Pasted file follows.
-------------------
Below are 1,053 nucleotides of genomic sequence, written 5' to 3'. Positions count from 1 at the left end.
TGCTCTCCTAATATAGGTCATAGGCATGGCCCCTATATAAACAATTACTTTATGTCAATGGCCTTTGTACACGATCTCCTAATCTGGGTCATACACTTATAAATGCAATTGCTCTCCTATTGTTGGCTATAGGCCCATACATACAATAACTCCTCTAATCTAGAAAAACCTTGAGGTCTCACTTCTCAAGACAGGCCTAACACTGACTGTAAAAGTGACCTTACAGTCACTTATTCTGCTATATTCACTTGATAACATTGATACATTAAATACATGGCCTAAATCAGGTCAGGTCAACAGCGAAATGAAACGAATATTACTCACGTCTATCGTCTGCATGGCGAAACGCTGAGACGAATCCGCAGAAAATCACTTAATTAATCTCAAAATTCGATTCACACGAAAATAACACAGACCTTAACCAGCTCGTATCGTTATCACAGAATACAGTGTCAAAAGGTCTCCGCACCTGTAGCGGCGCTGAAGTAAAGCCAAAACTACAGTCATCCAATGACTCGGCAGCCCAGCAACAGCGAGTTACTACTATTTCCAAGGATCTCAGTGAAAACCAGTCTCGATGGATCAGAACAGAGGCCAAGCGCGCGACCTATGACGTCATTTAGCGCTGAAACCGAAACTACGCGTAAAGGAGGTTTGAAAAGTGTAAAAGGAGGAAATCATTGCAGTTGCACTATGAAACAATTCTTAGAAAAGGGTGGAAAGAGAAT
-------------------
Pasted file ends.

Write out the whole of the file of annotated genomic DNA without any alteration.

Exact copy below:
Below are 1,053 nucleotides of genomic sequence, written 5' to 3'. Positions count from 1 at the left end.
TGCTCTCCTAATATAGGTCATAGGCATGGCCCCTATATAAACAATTACTTTATGTCAATGGCCTTTGTACACGATCTCCTAATCTGGGTCATACACTTATAAATGCAATTGCTCTCCTATTGTTGGCTATAGGCCCATACATACAATAACTCCTCTAATCTAGAAAAACCTTGAGGTCTCACTTCTCAAGACAGGCCTAACACTGACTGTAAAAGTGACCTTACAGTCACTTATTCTGCTATATTCACTTGATAACATTGATACATTAAATACATGGCCTAAATCAGGTCAGGTCAACAGCGAAATGAAACGAATATTACTCACGTCTATCGTCTGCATGGCGAAACGCTGAGACGAATCCGCAGAAAATCACTTAATTAATCTCAAAATTCGATTCACACGAAAATAACACAGACCTTAACCAGCTCGTATCGTTATCACAGAATACAGTGTCAAAAGGTCTCCGCACCTGTAGCGGCGCTGAAGTAAAGCCAAAACTACAGTCATCCAATGACTCGGCAGCCCAGCAACAGCGAGTTACTACTATTTCCAAGGATCTCAGTGAAAACCAGTCTCGATGGATCAGAACAGAGGCCAAGCGCGCGACCTATGACGTCATTTAGCGCTGAAACCGAAACTACGCGTAAAGGAGGTTTGAAAAGTGTAAAAGGAGGAAATCATTGCAGTTGCACTATGAAACAATTCTTAGAAAAGGGTGGAAAGAGAAT